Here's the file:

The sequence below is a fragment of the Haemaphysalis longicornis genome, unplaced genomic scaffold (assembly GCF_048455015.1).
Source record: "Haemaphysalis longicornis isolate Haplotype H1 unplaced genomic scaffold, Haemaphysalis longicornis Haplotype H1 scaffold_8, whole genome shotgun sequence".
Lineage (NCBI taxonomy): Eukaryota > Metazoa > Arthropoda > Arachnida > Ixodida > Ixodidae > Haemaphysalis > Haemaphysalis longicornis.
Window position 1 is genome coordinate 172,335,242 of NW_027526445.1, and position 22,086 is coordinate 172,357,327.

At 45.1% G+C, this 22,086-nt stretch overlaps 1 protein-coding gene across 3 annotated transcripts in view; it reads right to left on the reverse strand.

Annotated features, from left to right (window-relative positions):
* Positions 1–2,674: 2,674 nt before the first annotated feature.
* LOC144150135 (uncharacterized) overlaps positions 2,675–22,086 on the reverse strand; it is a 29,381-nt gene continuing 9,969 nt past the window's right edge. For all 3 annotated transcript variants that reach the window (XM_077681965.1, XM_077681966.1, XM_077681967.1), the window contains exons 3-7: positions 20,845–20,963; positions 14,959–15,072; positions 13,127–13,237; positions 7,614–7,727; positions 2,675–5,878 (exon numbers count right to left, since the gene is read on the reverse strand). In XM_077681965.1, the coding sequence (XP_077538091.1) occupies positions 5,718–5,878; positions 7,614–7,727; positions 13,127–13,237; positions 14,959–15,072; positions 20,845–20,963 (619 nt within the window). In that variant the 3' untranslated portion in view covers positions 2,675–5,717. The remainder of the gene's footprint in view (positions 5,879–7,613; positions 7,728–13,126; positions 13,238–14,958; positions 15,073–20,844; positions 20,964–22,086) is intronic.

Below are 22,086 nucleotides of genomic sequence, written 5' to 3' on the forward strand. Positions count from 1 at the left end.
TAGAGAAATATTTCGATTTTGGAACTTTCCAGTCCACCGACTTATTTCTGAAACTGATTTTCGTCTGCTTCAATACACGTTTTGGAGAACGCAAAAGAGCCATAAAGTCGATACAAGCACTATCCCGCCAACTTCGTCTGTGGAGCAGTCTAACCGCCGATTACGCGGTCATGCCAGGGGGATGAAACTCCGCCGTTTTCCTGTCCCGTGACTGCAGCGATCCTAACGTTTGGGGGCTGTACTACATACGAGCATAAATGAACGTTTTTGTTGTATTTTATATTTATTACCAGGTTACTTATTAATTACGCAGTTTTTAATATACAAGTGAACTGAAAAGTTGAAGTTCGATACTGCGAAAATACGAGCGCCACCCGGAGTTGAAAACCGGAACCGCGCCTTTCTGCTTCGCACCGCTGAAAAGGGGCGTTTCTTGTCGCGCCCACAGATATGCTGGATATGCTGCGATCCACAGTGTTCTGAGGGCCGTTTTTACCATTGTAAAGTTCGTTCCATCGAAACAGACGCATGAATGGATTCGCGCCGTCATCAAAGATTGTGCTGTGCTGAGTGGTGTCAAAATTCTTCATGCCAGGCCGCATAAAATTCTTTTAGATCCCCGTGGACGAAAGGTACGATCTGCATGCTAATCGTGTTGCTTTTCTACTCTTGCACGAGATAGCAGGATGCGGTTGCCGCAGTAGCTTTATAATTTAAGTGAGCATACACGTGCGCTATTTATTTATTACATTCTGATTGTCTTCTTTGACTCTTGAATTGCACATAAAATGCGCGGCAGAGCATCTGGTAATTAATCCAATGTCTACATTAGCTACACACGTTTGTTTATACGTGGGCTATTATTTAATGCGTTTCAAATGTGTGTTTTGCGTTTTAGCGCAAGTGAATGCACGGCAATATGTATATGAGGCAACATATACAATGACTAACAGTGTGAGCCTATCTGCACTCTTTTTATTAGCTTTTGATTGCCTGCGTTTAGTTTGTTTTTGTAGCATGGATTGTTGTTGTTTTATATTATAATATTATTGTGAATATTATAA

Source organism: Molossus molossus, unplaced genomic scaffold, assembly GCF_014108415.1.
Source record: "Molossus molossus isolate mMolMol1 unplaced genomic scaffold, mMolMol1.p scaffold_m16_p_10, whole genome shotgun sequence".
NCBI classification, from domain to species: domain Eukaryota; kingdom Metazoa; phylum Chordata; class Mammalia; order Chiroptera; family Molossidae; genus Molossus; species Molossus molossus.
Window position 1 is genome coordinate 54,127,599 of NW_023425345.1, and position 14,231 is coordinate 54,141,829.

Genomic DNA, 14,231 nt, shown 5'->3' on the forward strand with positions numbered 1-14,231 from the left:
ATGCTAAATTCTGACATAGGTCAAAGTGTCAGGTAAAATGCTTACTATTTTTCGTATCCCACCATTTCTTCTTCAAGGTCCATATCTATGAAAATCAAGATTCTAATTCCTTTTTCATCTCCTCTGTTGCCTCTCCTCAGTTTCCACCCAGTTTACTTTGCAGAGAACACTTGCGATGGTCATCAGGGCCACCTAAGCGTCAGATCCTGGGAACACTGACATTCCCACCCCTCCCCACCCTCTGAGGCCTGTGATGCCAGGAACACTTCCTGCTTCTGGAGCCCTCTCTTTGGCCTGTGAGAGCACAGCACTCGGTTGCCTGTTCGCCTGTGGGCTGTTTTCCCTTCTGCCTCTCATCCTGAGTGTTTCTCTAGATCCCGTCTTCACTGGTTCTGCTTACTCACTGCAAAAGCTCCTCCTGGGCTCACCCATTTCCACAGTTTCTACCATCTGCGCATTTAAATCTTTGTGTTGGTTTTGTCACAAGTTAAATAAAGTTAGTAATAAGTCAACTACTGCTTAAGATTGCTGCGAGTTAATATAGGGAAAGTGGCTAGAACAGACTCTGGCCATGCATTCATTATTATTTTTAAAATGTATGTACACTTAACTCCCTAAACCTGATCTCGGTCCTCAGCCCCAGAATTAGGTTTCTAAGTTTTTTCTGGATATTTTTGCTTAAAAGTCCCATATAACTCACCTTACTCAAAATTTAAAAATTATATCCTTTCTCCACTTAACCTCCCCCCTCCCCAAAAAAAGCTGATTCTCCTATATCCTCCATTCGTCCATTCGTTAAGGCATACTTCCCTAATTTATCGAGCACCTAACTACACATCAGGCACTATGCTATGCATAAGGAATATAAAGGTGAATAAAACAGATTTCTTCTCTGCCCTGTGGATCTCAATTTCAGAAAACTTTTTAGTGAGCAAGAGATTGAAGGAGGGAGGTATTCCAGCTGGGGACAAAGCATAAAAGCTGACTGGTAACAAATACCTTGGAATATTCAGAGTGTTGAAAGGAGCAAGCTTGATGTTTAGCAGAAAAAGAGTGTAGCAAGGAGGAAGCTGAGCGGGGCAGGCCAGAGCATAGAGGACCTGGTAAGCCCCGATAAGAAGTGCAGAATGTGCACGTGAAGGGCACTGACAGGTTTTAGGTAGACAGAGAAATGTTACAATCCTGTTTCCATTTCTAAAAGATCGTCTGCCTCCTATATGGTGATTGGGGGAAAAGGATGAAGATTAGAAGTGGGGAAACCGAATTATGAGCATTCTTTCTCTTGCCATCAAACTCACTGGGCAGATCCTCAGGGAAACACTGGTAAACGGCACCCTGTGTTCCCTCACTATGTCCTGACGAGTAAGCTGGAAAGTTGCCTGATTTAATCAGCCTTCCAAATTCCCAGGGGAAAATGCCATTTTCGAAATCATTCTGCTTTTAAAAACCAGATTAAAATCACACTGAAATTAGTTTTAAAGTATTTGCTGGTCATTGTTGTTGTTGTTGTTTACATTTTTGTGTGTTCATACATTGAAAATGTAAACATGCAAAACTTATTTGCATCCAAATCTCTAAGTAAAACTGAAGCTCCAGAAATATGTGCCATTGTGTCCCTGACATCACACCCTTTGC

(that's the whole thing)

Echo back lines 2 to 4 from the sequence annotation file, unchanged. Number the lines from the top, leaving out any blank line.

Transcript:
Source record: "Haemaphysalis longicornis isolate Haplotype H1 unplaced genomic scaffold, Haemaphysalis longicornis Haplotype H1 scaffold_8, whole genome shotgun sequence".
Lineage (NCBI taxonomy): Eukaryota > Metazoa > Arthropoda > Arachnida > Ixodida > Ixodidae > Haemaphysalis > Haemaphysalis longicornis.
Window position 1 is genome coordinate 172,335,242 of NW_027526445.1, and position 22,086 is coordinate 172,357,327.